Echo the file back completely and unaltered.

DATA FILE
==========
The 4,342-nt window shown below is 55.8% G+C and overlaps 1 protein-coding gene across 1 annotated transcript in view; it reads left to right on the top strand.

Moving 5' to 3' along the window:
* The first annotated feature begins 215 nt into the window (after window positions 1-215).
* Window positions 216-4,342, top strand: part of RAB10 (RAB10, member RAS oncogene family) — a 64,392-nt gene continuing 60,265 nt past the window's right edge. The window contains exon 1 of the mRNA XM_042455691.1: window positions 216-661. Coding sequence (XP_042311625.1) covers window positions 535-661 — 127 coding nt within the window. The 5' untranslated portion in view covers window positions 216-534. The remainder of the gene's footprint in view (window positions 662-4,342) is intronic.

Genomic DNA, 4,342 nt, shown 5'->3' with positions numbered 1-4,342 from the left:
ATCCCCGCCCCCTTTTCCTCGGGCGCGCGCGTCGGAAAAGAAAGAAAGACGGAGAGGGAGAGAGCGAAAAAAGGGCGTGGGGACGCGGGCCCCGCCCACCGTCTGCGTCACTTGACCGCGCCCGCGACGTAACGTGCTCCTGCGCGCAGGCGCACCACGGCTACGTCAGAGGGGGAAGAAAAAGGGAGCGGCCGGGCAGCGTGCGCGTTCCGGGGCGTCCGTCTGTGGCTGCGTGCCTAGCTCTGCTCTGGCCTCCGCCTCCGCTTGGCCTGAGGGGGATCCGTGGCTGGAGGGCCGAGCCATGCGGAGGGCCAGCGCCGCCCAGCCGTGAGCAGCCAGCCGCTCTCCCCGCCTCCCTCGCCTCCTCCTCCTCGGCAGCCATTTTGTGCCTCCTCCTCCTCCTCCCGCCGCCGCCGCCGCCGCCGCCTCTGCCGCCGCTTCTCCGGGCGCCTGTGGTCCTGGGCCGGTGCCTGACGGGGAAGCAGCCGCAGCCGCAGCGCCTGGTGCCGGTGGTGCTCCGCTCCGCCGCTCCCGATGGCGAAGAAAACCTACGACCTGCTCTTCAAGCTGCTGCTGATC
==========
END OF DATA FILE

The 4,342-nt window shown below is 55.8% G+C and overlaps 1 protein-coding gene across 1 annotated transcript in view; it reads left to right on the top strand.

Moving 5' to 3' along the window:
* The first annotated feature begins 215 nt into the window (after window positions 1-215).
* Window positions 216-4,342, top strand: part of RAB10 (RAB10, member RAS oncogene family) — a 64,392-nt gene continuing 60,265 nt past the window's right edge. The window contains exon 1 of the mRNA XM_042455691.1: window positions 216-661. Coding sequence (XP_042311625.1) covers window positions 535-661 — 127 coding nt within the window. The 5' untranslated portion in view covers window positions 216-534. The remainder of the gene's footprint in view (window positions 662-4,342) is intronic.

Genomic DNA, 4,342 nt, shown 5'->3' with positions numbered 1-4,342 from the left:
ATCCCCGCCCCCTTTTCCTCGGGCGCGCGCGTCGGAAAAGAAAGAAAGACGGAGAGGGAGAGAGCGAAAAAAGGGCGTGGGGACGCGGGCCCCGCCCACCGTCTGCGTCACTTGACCGCGCCCGCGACGTAACGTGCTCCTGCGCGCAGGCGCACCACGGCTACGTCAGAGGGGGAAGAAAAAGGGAGCGGCCGGGCAGCGTGCGCGTTCCGGGGCGTCCGTCTGTGGCTGCGTGCCTAGCTCTGCTCTGGCCTCCGCCTCCGCTTGGCCTGAGGGGGATCCGTGGCTGGAGGGCCGAGCCATGCGGAGGGCCAGCGCCGCCCAGCCGTGAGCAGCCAGCCGCTCTCCCCGCCTCCCTCGCCTCCTCCTCCTCGGCAGCCATTTTGTGCCTCCTCCTCCTCCTCCCGCCGCCGCCGCCGCCGCCGCCTCTGCCGCCGCTTCTCCGGGCGCCTGTGGTCCTGGGCCGGTGCCTGACGGGGAAGCAGCCGCAGCCGCAGCGCCTGGTGCCGGTGGTGCTCCGCTCCGCCGCTCCCGATGGCGAAGAAAACCTACGACCTGCTCTTCAAGCTGCTGCTGATC